Jump to content

Is it safe to use a Can of Compressed air to Clean Motherboard and PC ?

Shantal
 Share

do they cause any Static damage ?

and What if some water released from the can to the motherboard ?

Link to comment
Share on other sites

Link to post
Share on other sites

used them for years without issue, 

personally i would spend a bit more and get a powered sprayer rather than using compressed air cans, cheaper in the long run and you wont run the risk of condensation either.

Link to comment
Share on other sites

Link to post
Share on other sites

1) Static isn't an issue.

 

2) There is no water in the can.  The liquid in the can is the compressed spray gas, NOT water.

 

About the only thing that has /any/ risk is letting fans free-spin when spraying.  Just stick a finger on the fan, and don't let it free spin super high when blowing in air.

Link to comment
Share on other sites

Link to post
Share on other sites

1 minute ago, tkitch said:

1) Static isn't an issue.

 

2) There is no water in the can.  The liquid in the can is the compressed spray gas, NOT water.

 

About the only thing that has /any/ risk is letting fans free-spin when spraying.  Just stick a finger on the fan, and don't let it free spin super high when blowing in air.

Thank you for answering

I watched this video on Youtube

and as you can see in the minute 13:19 there is a good amount of liquid coming from the can on the right side of the GPU

is that normal ?

 

Link to comment
Share on other sites

Link to post
Share on other sites

Just spray in short spurts and take a break to let the can "catch up" when it gets too cold or starts blowing fluid. Even if some fluid comes out of the can, it's going to boil away almost instantly. You'd have to constantly spray the fluid onto your PC parts until they got cold enough for condensation to form in order for it to be a problem.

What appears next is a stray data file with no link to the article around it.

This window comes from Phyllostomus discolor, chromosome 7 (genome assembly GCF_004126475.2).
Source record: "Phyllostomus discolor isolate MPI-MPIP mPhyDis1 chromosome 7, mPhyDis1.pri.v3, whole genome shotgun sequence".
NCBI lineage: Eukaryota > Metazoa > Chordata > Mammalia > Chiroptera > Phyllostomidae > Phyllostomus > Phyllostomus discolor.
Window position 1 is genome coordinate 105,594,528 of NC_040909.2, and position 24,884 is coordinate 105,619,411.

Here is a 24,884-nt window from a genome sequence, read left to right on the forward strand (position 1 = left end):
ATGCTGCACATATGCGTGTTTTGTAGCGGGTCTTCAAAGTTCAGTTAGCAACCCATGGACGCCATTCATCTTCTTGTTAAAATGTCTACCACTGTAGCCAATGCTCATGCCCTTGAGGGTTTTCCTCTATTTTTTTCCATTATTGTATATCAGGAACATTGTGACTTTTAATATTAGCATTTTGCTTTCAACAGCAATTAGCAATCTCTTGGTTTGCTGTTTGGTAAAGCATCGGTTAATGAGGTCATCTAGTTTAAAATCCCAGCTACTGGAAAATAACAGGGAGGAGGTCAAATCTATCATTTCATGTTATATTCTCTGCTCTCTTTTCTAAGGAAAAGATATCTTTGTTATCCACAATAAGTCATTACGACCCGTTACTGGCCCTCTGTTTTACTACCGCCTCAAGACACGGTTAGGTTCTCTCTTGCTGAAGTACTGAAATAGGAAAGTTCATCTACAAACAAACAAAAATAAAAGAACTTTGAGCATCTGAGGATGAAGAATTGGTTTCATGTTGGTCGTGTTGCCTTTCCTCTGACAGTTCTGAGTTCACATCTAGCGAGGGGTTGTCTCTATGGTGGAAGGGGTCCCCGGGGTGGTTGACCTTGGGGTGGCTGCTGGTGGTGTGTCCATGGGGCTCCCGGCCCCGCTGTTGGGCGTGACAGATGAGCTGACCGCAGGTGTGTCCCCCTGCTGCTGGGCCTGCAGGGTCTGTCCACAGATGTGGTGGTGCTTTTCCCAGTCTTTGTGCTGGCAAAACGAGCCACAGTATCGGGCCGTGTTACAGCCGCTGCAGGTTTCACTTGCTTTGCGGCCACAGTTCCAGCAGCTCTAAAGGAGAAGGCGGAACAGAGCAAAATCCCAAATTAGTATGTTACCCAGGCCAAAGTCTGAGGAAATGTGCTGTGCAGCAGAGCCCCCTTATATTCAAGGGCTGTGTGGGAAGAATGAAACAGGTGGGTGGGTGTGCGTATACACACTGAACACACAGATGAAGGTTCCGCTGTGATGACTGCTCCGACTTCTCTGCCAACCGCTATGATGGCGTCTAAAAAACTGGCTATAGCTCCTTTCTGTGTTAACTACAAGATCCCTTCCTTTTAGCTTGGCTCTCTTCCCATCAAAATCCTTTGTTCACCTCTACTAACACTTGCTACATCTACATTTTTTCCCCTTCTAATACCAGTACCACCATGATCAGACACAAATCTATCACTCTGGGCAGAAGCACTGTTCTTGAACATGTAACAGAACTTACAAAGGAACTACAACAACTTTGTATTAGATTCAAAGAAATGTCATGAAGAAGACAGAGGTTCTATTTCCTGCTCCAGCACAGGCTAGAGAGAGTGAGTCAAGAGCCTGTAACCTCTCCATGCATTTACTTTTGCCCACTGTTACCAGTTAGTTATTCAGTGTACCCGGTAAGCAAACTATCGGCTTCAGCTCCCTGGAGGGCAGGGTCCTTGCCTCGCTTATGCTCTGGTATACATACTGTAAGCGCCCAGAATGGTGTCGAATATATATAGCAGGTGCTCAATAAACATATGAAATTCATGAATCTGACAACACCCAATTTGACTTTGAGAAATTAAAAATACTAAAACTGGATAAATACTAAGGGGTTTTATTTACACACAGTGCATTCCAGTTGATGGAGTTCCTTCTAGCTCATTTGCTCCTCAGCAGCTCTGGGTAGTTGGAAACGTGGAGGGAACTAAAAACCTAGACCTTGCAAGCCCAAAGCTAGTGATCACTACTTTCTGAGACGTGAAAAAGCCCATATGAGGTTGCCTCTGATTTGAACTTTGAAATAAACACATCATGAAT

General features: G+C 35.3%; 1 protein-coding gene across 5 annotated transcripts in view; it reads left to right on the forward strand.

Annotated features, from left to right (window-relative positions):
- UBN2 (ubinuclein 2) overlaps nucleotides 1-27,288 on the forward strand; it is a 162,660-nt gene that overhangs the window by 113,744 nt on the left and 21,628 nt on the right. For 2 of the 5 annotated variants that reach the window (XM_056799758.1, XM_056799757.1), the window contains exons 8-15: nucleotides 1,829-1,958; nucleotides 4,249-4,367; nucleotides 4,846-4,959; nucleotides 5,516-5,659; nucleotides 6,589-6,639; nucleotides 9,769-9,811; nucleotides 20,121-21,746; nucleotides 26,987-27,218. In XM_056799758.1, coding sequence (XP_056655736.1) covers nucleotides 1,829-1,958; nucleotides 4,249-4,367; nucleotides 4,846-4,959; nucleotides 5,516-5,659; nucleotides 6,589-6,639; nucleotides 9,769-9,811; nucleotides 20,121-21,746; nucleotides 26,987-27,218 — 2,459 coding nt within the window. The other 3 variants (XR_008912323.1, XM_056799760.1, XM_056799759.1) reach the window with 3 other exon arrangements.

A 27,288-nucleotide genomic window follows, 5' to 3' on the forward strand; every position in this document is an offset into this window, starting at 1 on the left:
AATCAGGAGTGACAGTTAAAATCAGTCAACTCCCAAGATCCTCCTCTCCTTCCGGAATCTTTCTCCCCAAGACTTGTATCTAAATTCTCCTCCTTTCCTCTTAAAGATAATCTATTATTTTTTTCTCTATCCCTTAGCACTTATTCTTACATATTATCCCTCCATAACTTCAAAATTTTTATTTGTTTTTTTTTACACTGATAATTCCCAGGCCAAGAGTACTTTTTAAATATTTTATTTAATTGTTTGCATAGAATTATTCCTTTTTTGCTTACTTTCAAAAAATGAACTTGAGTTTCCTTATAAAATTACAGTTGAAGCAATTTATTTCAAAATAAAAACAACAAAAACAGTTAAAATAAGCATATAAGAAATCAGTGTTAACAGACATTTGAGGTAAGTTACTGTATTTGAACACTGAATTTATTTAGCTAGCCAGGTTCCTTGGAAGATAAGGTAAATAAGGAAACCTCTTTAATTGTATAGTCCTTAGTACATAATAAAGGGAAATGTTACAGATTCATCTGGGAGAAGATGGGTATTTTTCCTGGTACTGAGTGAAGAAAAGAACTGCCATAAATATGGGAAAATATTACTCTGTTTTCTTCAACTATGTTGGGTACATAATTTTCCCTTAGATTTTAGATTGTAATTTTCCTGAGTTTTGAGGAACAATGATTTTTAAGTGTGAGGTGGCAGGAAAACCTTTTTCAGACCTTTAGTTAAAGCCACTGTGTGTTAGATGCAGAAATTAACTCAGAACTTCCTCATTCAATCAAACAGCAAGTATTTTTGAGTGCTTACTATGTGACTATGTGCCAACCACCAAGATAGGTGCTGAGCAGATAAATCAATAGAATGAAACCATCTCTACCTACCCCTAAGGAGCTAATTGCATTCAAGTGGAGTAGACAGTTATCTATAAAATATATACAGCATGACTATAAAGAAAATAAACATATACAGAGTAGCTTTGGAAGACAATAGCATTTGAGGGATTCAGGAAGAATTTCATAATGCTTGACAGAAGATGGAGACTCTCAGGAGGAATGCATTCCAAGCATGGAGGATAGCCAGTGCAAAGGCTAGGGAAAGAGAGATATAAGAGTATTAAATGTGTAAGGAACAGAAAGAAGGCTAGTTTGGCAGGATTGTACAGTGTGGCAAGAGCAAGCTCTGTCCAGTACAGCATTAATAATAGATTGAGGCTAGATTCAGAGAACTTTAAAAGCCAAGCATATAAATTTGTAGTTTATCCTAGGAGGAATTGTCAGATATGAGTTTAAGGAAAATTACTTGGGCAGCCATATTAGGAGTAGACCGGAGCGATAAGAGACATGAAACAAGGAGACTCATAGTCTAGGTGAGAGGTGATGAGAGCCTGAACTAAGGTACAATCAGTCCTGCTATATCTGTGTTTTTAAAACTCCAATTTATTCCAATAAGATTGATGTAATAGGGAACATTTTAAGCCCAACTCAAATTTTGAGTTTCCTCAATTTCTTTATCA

The stuff in that can is a refrigerant, not actually "air". I'm not sure which compound it is now but it used to be good ol' R134a, which boils at -15 degrees Fahrenheit at sea level. When it's in the can, there's enough pressure to keep it a liquid at room temperature. When you squeeze the trigger and let it blow, the pressure drops and the liquid spontaneously boils into a gas. (This takes energy, which it draws from its surroundings. That's why the liquid is cold; the latent heat of vaporization.)

Dell owns my soul.

Link to comment
Share on other sites

Link to post
Share on other sites

don't go overboard spraying, when the can gets really cold, swap to a second can, or take a 10-15 minute break.  Let it heat back up again.

 

(Or sneak up behind someone and touch the super cold can to the back of their neck when they're not expecting it if you want a HUGE reaction)

Link to comment
Share on other sites

Link to post
Share on other sites

I just use a hair dryer and a paintbrush. Then you can use a vacuum cleaner or something to suck all the dust from the air. 

 

Just don't touch components with plastic nozzles as there's risk of static electricity.

 

Compressed air is OK, but keep it at a distance, I'd say maybe at least 10 inches / 30 cm away from components - the air pressure can break surface mounted components off the boards. 

Air compressors can be used, but you have to be careful and have good filters otherwise you could get oil and water from air humidity in the compressed air.

Link to comment
Share on other sites

Link to post
Share on other sites

it's fine, just don't get too close (meaning less than 5-6cm from the motherboard) to avoid blowing a capacitor off.

Don't ask to ask, just ask... please 🤨

sudo chmod -R 000 /*

What is scaling and how does it work? Asus PB287Q unboxing! Console alternatives :D Watch Netflix with Kodi on Arch Linux Sharing folders over the internet using SSH Beginner's Guide To LTT (by iamdarkyoshi)

Sauron'stm Product Scores:

Spoiler

Just a list of my personal scores for some products, in no particular order, with brief comments. I just got the idea to do them so they aren't many for now :)

Don't take these as complete reviews or final truths - they are just my personal impressions on products I may or may not have used, summed up in a couple of sentences and a rough score. All scores take into account the unit's price and time of release, heavily so, therefore don't expect absolute performance to be reflected here.

 

-Lenovo Thinkpad X220 - [8/10]

Spoiler

A durable and reliable machine that is relatively lightweight, has all the hardware it needs to never feel sluggish and has a great IPS matte screen. Downsides are mostly due to its age, most notably the screen resolution of 1366x768 and usb 2.0 ports.

 

-Apple Macbook (2015) - [Garbage -/10]

Spoiler